Non-adjudication is the process of allowing a first-time, nonviolent defendant to complete certain conditions and avoid a conviction on their record. Mississippi’s nonadjudication process is similar to Louisiana’s pre-trial diversion program. In both states, your criminal defense attorney must specifically ask for the prosecutor and judge’s consent to allow you to enter into the program.
- You must not have a prior felony conviction, and you can only participate in the nonadjudication process one time. Even if you are a first time offender, if you are charged with a misdemeanor or felony that involves distribution of drugs or a crime against a person, you will not be eligible. Examples of crimes against a person are violent crimes like negligent homicide, armed robbery and rape.
- If you qualify, you will enter a guilty plea, but the judge will hold the plea in a non-adjudicated status and order you to fulfill certain conditions. These conditions can include not committing another crime, attending classes or counseling, drug testing, community service, and paying fines and restitution. If you fail to fulfill the conditions, the judge may take you out of the program and you will have a guilty plea and a conviction on your record. If you successfully fulfill all requirements, your charges will be dismissed and your criminal record expunged.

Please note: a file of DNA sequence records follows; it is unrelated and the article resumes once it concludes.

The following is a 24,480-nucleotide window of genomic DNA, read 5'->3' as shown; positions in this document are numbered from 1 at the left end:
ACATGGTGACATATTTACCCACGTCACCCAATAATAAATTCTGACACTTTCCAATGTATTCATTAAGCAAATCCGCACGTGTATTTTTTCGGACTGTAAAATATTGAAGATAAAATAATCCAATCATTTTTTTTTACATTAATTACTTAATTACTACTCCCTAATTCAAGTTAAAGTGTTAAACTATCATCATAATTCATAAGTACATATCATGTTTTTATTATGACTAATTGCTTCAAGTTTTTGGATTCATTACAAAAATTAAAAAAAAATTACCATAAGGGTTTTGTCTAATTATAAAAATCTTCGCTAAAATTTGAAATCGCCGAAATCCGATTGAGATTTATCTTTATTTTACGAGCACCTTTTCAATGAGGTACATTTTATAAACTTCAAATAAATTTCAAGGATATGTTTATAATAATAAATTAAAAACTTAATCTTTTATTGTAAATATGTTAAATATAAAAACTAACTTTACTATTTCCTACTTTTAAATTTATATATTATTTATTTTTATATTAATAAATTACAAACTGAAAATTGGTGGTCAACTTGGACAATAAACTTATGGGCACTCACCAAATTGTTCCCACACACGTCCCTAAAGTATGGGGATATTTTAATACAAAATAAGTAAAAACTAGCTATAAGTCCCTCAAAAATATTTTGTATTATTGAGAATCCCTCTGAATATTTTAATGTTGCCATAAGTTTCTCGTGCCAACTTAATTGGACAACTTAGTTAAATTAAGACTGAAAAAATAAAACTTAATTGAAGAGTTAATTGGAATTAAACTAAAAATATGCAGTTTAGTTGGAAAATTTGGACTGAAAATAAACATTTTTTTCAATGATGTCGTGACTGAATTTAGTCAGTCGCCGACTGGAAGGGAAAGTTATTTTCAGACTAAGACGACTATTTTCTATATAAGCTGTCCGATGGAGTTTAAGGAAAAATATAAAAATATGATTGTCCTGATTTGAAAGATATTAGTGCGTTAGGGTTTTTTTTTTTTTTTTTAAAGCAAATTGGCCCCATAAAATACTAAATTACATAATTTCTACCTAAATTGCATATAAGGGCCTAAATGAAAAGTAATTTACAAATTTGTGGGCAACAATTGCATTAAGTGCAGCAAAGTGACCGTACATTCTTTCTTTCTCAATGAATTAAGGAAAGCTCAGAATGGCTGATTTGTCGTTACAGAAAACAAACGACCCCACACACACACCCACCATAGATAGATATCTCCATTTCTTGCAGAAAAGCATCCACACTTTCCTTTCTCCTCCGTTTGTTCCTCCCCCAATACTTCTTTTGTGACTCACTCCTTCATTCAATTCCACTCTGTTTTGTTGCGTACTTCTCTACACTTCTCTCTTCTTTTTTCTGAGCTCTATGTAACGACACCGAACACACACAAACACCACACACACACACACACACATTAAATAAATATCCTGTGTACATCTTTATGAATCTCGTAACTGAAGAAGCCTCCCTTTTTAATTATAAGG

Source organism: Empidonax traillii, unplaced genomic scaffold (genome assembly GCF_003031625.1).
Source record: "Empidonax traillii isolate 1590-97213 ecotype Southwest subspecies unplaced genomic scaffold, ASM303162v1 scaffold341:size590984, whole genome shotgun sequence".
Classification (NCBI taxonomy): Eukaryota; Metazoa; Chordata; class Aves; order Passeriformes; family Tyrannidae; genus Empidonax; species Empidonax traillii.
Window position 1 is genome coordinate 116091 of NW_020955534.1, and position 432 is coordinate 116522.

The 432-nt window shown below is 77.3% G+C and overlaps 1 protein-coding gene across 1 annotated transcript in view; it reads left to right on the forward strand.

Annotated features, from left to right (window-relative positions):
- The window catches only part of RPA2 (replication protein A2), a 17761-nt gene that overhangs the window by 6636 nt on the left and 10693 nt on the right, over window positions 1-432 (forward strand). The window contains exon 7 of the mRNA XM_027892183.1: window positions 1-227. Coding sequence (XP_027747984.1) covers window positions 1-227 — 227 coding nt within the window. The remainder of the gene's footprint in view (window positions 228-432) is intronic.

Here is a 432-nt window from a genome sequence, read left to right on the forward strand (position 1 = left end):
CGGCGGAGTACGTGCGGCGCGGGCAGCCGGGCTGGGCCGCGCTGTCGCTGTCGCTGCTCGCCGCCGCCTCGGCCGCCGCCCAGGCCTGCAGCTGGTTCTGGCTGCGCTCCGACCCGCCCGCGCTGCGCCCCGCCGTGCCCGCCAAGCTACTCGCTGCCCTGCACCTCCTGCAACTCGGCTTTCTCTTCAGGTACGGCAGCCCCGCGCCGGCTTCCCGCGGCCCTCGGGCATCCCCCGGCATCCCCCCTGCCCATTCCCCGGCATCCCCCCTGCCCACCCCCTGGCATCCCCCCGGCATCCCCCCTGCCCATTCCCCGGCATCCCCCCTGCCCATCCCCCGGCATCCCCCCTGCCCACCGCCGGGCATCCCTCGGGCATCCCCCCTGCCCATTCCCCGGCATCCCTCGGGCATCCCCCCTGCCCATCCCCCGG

A real life example: My criminal defense law firm recently represented a client who was charged with misdemeanor shoplifting. The client had no priors and was a good candidate for the nonadjudication process. We requested that the prosecutor enter my client into the process and the judge agreed, with the following conditions – my client must maintain an A average in college, perform 30 hours of community service and report back to the judge in six months. If she does not maintain the A average for the six month period, the judge will then accept her guilty plea and give her a sentence. If she makes As and does the community service hours, the shoplifting charge will be dismissed.
In this sense, the nonadjudicated plea is like the classic Sword of Damocles hanging over your head. Stay out of trouble and you can keep a felony or misdemeanor of your record. Get in trouble while you have this plea hanging over you, and you will be adjudicated guilty and suffer the consequences.